The Endowment Effect

by Craig Shrives

What Is the Endowment Effect?

In Critical Thinking, the Endowment Effect is the tendency to overvalue things you own.
What is the endowment effect?

Easy Definition of the Endowment Effect

Don't overvalue your things just because they're yours. That's the Endowment Effect.

Academic Definition of the Endowment Effect

The Endowment Effect describes the tendency to place more value on something you own than something you don't.

An Example of the Endowment Effect

I love it coz it's mine

My mate's just bought a sports car. We've known each other for years, and I can't say he's really shown much interest in cars. But, now that he owns a sports car, he never shuts up about it. He's forever justifying the running costs and being dismissive of the lack of practicality. It's a great-looking car, but he never goes anywhere in it, because it's not really designed for taking things to places. For a start, it costs a fortune to fill up, and it pretty much uses a full tank to get you home and back to the petrol station. You can't transport any luggage in it. You have to empty your pockets just to get yourself in. Its primary role is to be the subject of blokes' pub chatter.

My mate was an intelligence analyst too. He understands the Endowment Effect, and he's the first to admit it's alive and well in his head. He knows if I owned the car, he'd be pretty indifferent about it. But I don't. He does. And he loves it…for that very reason. He values it because he owns it. When the water pump packed in, he paid nearly £1000 to fix it. A grand! He is fully aware that his "loss aversion" (i.e., avoiding losing the car) is causing him to accept the running costs. Nowadays, he couldn't bear to be without his rocket go-kart.

I like to think of the Endowment Effect as the reverse side of the "Fox and Grapes" coin. "The Fox and Grapes" is one of the traditional Aesop's fables. (Aesop was a slave and story-teller who lived in ancient Greece between 620 and 560 BC.) The fable goes like this:

A hungry fox tries with all his might to reach some grapes on a vine, but he fails. As the fox walks off, he remarks: "Oh, you aren't even ripe yet! I don't need any sour grapes."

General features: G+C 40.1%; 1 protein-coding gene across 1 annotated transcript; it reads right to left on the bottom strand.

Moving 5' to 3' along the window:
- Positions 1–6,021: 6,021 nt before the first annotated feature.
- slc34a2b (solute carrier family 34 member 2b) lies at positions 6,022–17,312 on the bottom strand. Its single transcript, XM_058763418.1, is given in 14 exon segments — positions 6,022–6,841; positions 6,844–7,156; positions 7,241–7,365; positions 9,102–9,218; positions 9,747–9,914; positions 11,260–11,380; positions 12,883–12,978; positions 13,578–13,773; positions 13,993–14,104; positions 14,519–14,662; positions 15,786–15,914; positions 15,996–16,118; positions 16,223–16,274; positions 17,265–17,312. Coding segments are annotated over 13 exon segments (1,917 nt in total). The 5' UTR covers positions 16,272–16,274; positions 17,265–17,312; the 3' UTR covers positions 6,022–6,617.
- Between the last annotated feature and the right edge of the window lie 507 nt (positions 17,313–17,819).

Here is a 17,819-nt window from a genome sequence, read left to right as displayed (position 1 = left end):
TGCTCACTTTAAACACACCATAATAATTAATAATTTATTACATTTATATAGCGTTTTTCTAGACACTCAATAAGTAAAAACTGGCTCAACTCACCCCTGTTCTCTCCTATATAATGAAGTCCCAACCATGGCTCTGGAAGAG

Incidentally, that's the origin of the term "it's just sour grapes". Anyway, Aesop told this story to teach people not to talk disparagingly about things just because they cannot attain them. Aesop spotted that people mentally tricked themselves into disliking the things they could not have to lessen the impact of not owning them. The Endowment Effect is the opposite of that. It occurs when people trick themselves into overvaluing the things they own. This could be to justify the cost of buying it, but that's not the whole story. It seems the act of ownership forms an owner-owned relationship in the mind of the owner, who will pay to keep the relationship intact.

Hey, hang on a sec. Maybe I'm being disparaging about my mate's sports car because I can't have one. Am I Aesop's fox? Nah, I wouldn't swap it for my car in a month of Sundays.

A Practical Application of the Endowment Effect

Double your chances of a sale with real magic

The Endowment Effect causes you to overvalue the things you own. That idea is simple, but also powerful. Salesmen routinely employ it to turn your cash into their cash. It's nearly magic. Here's how it works:

The Endowment Effect can take hold before you actually own something. "Ownership" can occur as soon as you start to imagine yourself as the owner of the object. And this is how salesmen get you.

For example, when a shop states you can take the sofa home for a week to try it before buying, the salesman knows exactly what he's doing. He knows that once you've got the sofa home, you will develop an attachment to it. Once you are slouched in it at home with your feet up and with a glass of wine, you "own" it. As a result, its value will increase in your mind. This is the Endowment Effect at work. Suddenly, you're willing to pay the price of the sofa because you don't want to lose it. You are in loss-aversion mode.

In fact, the effect kicks in before you've even got the sofa home. As soon as you start to imagine taking it home, your "ownership" of it has started. Here's an example:

If a TV salesman says "Where you would put such a large TV in your living room?" or "This TV would transform any room into a modern-looking one", he's initiating your feelings of "ownership" towards the TV. You start to imagine it in your house, and you start to value it more. Once those feelings are set, you'll pay not to "lose" the TV. Suddenly, your living room without that TV is starting to look a bit drab. So, your brain is being attacked from two angles.

You want the benefit of the TV. We know that. But now you also want to avoid losing the TV with which you've started to form the owner-owned relationship. With two forces working on you (push and pull), you are more likely to step over the "buy-me" line. In fact, your decision to buy the TV ought to be based on just one force: the "push" force of the TV's benefit to you. The "pull" force you experience through fear of losing a TV you've never owned is real sales magic.

Summary of Endowment Effect

If you think somebody is overvaluing something because they own it (or is imagining themself owning it), tell them the Endowment Effect is causing an overly emotional strong bond to the object.
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